01 Dec 2016
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Ask the Expert: Energy’s Next Era

Two alumni illuminate the path to making renewables a global reality
Re: Jules Kortenhorst (MBA 1986); Nushin Kormi (MBA 2005); Tonye Cole (AMP 186); Catarina Lopes (MBA 1999); Dick Bailey (MBA 1981); Mark Caron (MBA 1993)

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Governments across the globe are getting serious about weaning themselves off of fossil fuels. Denmark has pledged to be powered solely by renewable energy by 2050; Sweden pledged to reach the goal by 2040. Hawaii made the same promise, with a 2045 deadline. But even with all that seeming progress, the nonpartisan, nonprofit Rocky Mountain Institute (RMI) notes that wind and solar still only accounted for 2.9 percent and 0.7 percent, respectively, of total global power generation in 2014. How can we hasten the energy transition and make sure no one is left behind?

This is the kind of question that RMI is tackling as a member of the Energy Transitions Commission—a global coalition of energy companies, nonprofits, academics, and innovators working toward the goal of “reforming the energy system.” RMI CEO Jules Kortenhorst (MBA 1986) and principal Nushin Kormi (MBA 2005) took alumni questions on the energy transition, adoption strategies, and the practical steps to a fossil fuel–free future.

Nigeria is the sixth-largest producer of fossil fuel in the world, and its national economy derives 90 percent of its federal income from fossil fuel production. How can a nation like Nigeria provide affordable renewable energy in a depressed economy so dependent on fossil fuels?
—Tonye Cole (AMP 186, 2014)

KORTENHORST and KORMI: The world of fossil fuels is a volatile one, and exporters of fossil fuels expose their economies to that volatility. Domestically, Nigeria, Africa’s largest oil- producing country, has expensive and unreliable energy. Whether it is lines for automobile and generator fuels or blackouts of the electricity grid, Nigeria is a perfect example of a country that cannot afford to do without efficiency and renewable energy. Efficiency and renewables compete very well with expensive oil-based energy and are more reliable. A domestic focus on efficiency and renewables can reduce domestic energy bills and create diversification. A favorable business climate for renewables investors could make all the difference.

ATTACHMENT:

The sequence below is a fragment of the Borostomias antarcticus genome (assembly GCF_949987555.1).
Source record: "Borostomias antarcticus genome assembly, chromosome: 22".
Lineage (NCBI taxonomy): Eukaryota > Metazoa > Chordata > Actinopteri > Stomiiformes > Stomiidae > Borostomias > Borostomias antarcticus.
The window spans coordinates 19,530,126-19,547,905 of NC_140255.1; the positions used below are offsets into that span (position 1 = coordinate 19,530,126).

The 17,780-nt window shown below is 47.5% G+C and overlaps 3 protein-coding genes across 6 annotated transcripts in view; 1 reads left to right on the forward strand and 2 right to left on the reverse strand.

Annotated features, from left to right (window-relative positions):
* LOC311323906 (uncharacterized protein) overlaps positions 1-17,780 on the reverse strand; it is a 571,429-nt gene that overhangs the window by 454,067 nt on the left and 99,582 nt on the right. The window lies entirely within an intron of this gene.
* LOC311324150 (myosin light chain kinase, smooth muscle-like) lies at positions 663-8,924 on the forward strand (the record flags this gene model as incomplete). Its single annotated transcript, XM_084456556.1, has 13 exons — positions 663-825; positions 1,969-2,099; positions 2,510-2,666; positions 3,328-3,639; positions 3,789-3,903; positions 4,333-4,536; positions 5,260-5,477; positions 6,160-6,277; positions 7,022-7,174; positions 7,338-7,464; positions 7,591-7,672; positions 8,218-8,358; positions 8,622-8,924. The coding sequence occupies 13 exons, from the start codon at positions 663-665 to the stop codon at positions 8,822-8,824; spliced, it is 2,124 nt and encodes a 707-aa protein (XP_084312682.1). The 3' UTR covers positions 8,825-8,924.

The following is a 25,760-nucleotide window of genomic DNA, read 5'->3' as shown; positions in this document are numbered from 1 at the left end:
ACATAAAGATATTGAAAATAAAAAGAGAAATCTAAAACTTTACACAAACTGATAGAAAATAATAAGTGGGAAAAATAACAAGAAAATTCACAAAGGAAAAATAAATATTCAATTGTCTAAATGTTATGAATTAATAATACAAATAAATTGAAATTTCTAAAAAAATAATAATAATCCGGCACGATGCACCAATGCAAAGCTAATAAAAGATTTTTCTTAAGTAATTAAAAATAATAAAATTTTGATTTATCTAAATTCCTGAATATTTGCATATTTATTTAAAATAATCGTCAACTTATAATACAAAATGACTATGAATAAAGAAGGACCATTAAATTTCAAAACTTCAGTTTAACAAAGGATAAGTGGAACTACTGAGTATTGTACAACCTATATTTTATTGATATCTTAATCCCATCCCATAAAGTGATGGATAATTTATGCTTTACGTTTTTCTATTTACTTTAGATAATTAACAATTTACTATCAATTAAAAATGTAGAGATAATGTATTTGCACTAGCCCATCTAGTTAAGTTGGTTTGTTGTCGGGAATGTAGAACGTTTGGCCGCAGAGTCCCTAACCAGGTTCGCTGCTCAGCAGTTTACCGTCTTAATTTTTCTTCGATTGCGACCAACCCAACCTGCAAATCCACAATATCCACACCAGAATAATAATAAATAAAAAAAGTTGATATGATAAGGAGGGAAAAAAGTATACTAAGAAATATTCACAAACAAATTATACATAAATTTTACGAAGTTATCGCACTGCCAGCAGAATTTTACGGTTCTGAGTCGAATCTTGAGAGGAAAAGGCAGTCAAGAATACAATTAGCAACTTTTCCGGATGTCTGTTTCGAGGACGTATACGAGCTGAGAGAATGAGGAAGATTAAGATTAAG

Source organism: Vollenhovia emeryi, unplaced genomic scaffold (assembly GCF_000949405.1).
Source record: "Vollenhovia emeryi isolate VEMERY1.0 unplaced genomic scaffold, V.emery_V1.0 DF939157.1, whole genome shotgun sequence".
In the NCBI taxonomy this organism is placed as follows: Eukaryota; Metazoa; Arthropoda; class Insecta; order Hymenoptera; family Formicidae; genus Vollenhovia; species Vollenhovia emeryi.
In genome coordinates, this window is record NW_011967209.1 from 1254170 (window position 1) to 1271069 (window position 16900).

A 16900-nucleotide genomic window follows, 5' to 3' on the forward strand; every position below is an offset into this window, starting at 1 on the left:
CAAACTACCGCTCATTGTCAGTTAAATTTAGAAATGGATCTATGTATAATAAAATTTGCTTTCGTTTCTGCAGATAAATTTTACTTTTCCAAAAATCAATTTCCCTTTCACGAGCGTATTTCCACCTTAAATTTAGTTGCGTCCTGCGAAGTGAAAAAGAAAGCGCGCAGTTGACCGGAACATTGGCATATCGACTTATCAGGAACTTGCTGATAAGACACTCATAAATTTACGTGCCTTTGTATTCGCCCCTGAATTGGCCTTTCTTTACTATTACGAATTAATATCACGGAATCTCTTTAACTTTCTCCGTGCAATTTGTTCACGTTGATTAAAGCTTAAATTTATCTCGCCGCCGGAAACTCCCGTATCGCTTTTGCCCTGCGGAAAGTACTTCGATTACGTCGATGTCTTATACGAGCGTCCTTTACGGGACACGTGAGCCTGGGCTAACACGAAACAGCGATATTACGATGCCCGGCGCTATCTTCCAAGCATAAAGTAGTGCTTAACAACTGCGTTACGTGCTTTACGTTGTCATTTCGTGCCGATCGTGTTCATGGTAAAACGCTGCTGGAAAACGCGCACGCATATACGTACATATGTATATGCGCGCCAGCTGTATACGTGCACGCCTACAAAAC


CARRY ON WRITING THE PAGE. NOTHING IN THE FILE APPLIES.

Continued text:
As the energy world moves toward renewables, it also moves from variable cost to fixed cost—from an Opex world to a Capex one. How should pricing evolve to reflect a Capex world and induce consumption when energy is abundant and prevent it when it isn’t?
—Catarina Lopes (MBA 1999)

KORTENHORST and KORMI: Indeed, the transition to renewables, in particular solar and wind, means that our electricity system is going to be Capex-driven, and the marginal cost of power will essentially be zero much of the time. Matching demand closer to supply, rather than the other way around, will then be a crucial mechanism to let markets function. One important element will be time-based pricing that stimulates demand when renewables are producing abundant electricity. Additionally, electrification of whole new sectors such as transportation (through electric vehicles) or heating (through heat pumps) will make demand more flexible over time, and allow demand to follow supply.

Are global R&D budgets being allocated efficiently to the most promising technologies to prepare for the next era—or to those technologies in which our industrial champions have the largest stakes? Or do you believe these are the same?
—Richard Bailey (MBA 1981)

KORTENHORST and KORMI: The global energy transition involves the public and private sectors alike. Global R&D budgets for energy are growing, with 20 countries, including the United States, making commitments at the 2015 United Nations Climate Change Conference (COP21) in Paris to double their energy R&D spending. Although government R&D has its challenges, it also brings the ability to finance the early stages of technology demonstration and scaling. At the same time, the business community is increasingly positioning itself for a sustainable energy future. This requires that the private sector supports, develops, or acquires the most promising low-carbon energy technologies of the future. Ultimately, the companies that are willing to make investments in these technologies will become our next generation of corporate champions.

Generating electricity for electric cars produces carbon emissions. What percent of a nation’s electricity has to come from non-fossil fuels before electric cars lead to a net reduction in carbon emissions?
—Mark Caron (MBA 1993)

KORTENHORST and KORMI: Generating electricity from fossil fuel produces carbon emissions, and so electric cars powered by our electricity grid are associated with carbon emissions. But an electric vehicle is less carbon intense (in terms of pounds of CO2 per mile) than a 25-mile-per-gallon internal combustion engine vehicle—even if the electricity grid that powers the vehicle is generated from 100 percent coal. It is important to note that electric vehicles can provide a solution to both personal and freight mobility, and even work with the electricity system to help manage variability in demand, which will result in more economic value and lower carbon emissions.

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Kortenhorst shares how the fall of the Berlin Wall inspired a career change on the Skydeck podcast.

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